Lately I was assigned a task which involved something that a unit test seemed to be able to solve, but later it turned out to be way more complex than that.
Almost a third of our codebase consists of POJOs generated from Xsd descriptors scattered around in our projects. The generation is performed during build, using a Maven plugin that performs the parsing and generation tasks.
These generated classes are no more than simple value objects descending from a common root object, that contains some well-known methods like toString (), that all methods should share. Unfortunately this particular toString does not know about it’s descendants’ inner structure, so it relies heavily on reflection to perform it’s task. This springs the idea of generating the classes with their own toString methods, so the resulting code is more efficient.
To do this to be backwards compatible, I would have to generate all known xsds, invoke their old and generated toString implementation and compare the results. Also I’d have to fill these objects with values, so I’d have data to compare.
So much for the task, but what’s the fuss about? Well I want the testing kept inside Maven, so should the generated or inherited code change, we can see it in the build process.
There seem to exist a vast number of ways to be used for mojo testing, starting from the blunt get a mojo instance, fill it with values, and run execute (), to running a separate Maven instance and use the generated test results. Given that in this particular case I’d to start the compiler and then the surefire I (eventually ) went for the later approach.
The plugin testing harness is an example of the earlier approach, while it seems from the usage example the former. Avoid if you have to invoke more, than just your own mojo. It only reads the pom.xml you provide, but doesn’t set up the required Maven environment like builders, project, …etc. It doesn’t do the setup of the default values of your mojo (not that it could resolve the non-existing values for that) So all you end up with is using a helper method for setting up your mojos and executing them from your testcase. I went as far as generating and compiling my classes, but when it came to the point of actually testing them with a surefire mojo I gave up on it, as setting that up would really have been impossible.
I then realized that from testing point of view it is in fact an integration test, not a “mere” unit test, as the testing involves interaction with third party plugins (compiler and surefire) as well. So I converted the package from the plugin testing harness’s structure to the maven-invoker plugin’s recommended structure. It was nothing more than moving a few directories around, but I could simply throw the complicated mojo invocation out and use a well defined and simple pom instead. This plugin creates a local repository for itself that contains your project’s dependencies and the artifact to be tested. It’s advised to create a settings.xml that points to your local repository, to limit the unnecessary fetching from your repositories.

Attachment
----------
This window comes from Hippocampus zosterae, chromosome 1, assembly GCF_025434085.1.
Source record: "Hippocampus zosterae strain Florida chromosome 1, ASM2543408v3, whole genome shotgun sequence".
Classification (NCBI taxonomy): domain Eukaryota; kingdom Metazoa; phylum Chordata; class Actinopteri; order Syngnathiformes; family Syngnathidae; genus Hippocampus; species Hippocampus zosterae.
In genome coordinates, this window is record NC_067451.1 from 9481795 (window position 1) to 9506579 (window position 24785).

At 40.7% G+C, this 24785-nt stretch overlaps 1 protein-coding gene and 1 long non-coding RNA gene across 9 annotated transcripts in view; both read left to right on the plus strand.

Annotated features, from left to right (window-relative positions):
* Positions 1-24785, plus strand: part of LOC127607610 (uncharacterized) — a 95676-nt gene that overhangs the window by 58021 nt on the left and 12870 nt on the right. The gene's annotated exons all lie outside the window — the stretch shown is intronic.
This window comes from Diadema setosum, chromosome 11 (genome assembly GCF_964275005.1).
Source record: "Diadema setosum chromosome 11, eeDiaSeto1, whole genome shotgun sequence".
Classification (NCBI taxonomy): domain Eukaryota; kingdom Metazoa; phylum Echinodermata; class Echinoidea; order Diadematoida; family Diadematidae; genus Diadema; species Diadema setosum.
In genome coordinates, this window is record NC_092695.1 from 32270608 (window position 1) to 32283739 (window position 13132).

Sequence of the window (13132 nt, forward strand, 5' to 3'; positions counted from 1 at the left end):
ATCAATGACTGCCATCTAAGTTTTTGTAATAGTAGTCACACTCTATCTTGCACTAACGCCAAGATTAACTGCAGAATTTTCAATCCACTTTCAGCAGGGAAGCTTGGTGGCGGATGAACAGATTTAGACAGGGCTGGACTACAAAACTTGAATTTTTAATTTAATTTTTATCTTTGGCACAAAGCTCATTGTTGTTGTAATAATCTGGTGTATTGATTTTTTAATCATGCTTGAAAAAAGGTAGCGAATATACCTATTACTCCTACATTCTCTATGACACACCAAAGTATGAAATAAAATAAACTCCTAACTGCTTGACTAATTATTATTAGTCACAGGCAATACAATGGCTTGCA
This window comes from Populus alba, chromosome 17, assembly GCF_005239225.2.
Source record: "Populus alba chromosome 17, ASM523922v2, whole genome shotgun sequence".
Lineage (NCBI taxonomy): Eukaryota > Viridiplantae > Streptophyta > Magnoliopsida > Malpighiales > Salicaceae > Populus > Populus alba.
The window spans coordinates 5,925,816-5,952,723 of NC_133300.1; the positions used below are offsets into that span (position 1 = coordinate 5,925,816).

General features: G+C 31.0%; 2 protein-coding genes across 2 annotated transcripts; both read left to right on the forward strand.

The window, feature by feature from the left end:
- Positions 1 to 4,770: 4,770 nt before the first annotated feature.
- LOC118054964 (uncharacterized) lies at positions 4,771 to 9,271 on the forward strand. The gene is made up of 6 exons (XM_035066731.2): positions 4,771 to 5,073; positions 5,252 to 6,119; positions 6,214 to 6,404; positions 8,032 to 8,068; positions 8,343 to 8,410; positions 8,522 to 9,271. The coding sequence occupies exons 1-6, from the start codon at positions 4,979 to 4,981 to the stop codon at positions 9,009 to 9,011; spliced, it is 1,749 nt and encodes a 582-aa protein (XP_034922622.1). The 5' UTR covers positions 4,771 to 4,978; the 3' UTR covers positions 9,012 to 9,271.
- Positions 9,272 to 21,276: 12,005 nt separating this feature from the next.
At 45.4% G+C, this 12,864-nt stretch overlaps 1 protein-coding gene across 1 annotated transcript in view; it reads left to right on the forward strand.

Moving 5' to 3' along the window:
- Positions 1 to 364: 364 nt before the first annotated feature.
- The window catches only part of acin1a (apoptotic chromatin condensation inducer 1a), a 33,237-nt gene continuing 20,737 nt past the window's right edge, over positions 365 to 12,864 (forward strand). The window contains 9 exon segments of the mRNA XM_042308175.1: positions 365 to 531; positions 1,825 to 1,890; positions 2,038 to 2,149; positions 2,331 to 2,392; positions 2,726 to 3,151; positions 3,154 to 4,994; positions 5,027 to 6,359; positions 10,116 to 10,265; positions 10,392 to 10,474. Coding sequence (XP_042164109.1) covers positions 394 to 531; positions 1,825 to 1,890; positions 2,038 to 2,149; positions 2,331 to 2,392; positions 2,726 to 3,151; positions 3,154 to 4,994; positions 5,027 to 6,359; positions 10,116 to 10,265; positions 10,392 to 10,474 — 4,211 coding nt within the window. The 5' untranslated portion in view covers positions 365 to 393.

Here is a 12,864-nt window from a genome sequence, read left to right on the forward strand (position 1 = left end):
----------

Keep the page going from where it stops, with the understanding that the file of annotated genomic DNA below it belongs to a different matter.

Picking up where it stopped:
So far, so good. You should keep in mind however, the invoker plugin has some disadvantages. It’s way slower than the harness. It doesn’t aggregate the test results, so all you can see on a failed build, that there were errors in a particular run. Also, since it runs the test in a separate Java environment, you cannot debug your test code, which in my case is quite complex.
So you either create a separate test module and refer to it from the test pom, and create a unit test to test your code with known data, or just be brave write well thought out code and do it properly using log messages to trace your work, just like the good old times. After all repeated failure builds character. 🙂
I actually created a small and a full test environment, testing the particularities of the test separately. To debug the test code you’ve got to import the generated Maven project in your IDE and start the test execution with the local repository and the generated settings.xml.
What were the results? I achieved a speedup of about 90% for completely empty classes, about 70% for classes with data, when the output buffer is limited, and around 30% for classes recursively and completely filled in a depth of four iterations. Overall I could say it’s a 50% improvement on the original method, with a proven backwards compatibility. Considering that this is invoked at least 6 million times a day it might bring a favorable impact on the performance of our systems.
In the process I found 3 errors in the current code, that proved that the output of method’s not used to heavily in the live system. Since the logging it produces is mandatory for regulatory compliance it might just be a good idea to roll it out in the near future.